The game basically picks up from here, as Ash must escape the newly populated asylum and find out what happened to Sally, the Necronomicon, and Dr. Reinhard. Most action scenarios involve Ash using a gun in his left hand and a melee weapon in his right; this constant weapon setup allows for simplistic combos that will use the chainsaw to slice enemies and then a shotgun blast to finish them off. Throughout the game, you'll find a few other weapons such as a flamethrower, rocket launcher, and a harpoon gun useful for grabbing distant enemies. As said before, there are no ammo counts or limits on your weaponry so you can really just go to town on the skeletons, monsters, and ghouls that you'll face. Additionally, Ash will occasionally come upon glyphs that will increase his health or rage meters.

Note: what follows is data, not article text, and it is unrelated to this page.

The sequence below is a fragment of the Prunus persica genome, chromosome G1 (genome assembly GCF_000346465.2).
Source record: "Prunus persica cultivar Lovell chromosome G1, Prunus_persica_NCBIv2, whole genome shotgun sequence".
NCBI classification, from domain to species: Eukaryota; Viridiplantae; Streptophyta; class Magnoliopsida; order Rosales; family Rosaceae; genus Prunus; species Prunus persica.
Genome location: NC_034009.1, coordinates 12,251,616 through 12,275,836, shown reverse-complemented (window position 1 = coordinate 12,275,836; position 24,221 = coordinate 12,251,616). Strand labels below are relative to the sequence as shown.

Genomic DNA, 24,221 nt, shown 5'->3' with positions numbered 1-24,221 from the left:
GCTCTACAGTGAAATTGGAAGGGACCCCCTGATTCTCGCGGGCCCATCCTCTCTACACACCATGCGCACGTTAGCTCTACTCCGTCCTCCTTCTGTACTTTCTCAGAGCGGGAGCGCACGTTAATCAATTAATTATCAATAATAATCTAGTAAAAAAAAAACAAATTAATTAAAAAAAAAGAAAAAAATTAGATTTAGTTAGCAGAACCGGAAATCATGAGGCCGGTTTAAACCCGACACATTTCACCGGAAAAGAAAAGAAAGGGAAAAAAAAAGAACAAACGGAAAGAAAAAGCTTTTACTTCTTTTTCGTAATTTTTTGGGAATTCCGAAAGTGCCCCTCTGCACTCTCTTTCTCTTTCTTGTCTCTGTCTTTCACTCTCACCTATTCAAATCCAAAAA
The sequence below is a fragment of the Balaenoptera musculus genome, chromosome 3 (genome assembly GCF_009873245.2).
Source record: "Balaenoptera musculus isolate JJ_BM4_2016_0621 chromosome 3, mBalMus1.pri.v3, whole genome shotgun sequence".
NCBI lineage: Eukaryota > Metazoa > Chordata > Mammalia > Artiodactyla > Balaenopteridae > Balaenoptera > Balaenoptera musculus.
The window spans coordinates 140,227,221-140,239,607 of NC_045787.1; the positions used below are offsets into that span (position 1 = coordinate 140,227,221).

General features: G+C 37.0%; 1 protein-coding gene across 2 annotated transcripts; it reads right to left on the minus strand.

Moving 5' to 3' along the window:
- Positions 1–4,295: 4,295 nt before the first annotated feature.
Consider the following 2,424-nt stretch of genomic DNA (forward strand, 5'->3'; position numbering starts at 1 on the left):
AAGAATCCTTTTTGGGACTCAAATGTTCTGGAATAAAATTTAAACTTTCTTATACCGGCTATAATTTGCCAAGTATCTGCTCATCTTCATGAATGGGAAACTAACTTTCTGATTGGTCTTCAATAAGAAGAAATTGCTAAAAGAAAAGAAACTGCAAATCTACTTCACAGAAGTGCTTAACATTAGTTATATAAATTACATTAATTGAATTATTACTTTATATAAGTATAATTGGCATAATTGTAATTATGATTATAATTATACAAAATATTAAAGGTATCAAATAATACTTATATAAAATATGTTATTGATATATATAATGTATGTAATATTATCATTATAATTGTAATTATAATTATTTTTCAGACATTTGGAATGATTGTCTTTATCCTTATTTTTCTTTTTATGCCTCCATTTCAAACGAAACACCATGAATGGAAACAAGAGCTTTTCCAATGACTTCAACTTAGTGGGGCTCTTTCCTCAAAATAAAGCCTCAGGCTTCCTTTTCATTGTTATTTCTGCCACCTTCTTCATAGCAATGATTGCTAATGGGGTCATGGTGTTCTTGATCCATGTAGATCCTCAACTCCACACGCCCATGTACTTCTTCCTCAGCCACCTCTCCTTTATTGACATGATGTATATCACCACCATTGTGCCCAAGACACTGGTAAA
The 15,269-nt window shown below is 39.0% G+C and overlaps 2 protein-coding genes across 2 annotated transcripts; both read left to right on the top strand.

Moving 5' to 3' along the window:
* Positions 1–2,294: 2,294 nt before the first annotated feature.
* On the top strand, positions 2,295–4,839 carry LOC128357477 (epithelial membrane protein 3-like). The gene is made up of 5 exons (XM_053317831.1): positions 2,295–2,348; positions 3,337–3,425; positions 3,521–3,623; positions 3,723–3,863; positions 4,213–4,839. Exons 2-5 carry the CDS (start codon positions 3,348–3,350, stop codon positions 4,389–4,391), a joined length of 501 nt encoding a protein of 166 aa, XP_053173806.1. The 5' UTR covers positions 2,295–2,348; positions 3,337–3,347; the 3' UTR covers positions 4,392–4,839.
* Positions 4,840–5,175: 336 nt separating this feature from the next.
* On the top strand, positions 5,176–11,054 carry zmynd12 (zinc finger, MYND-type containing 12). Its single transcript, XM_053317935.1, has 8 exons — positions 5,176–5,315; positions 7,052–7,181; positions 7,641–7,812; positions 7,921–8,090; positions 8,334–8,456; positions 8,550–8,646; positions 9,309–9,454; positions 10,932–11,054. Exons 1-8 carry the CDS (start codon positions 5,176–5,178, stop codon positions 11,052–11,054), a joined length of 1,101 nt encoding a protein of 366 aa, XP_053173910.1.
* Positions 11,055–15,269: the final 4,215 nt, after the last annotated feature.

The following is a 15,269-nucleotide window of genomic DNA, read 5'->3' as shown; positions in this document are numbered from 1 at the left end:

The rage meter primarily allows Ash to turn into ?evil Ash,? a possessed version of himself from the films. This berserker mode functions comparably to the rage mode in The Suffering
, and it's about as useful, too ? that is to say, it's not useful. The rage mode allows you to attack faster and take slightly less damage, but you honestly won't find yourself needing it unless you want to speed up a particular fight.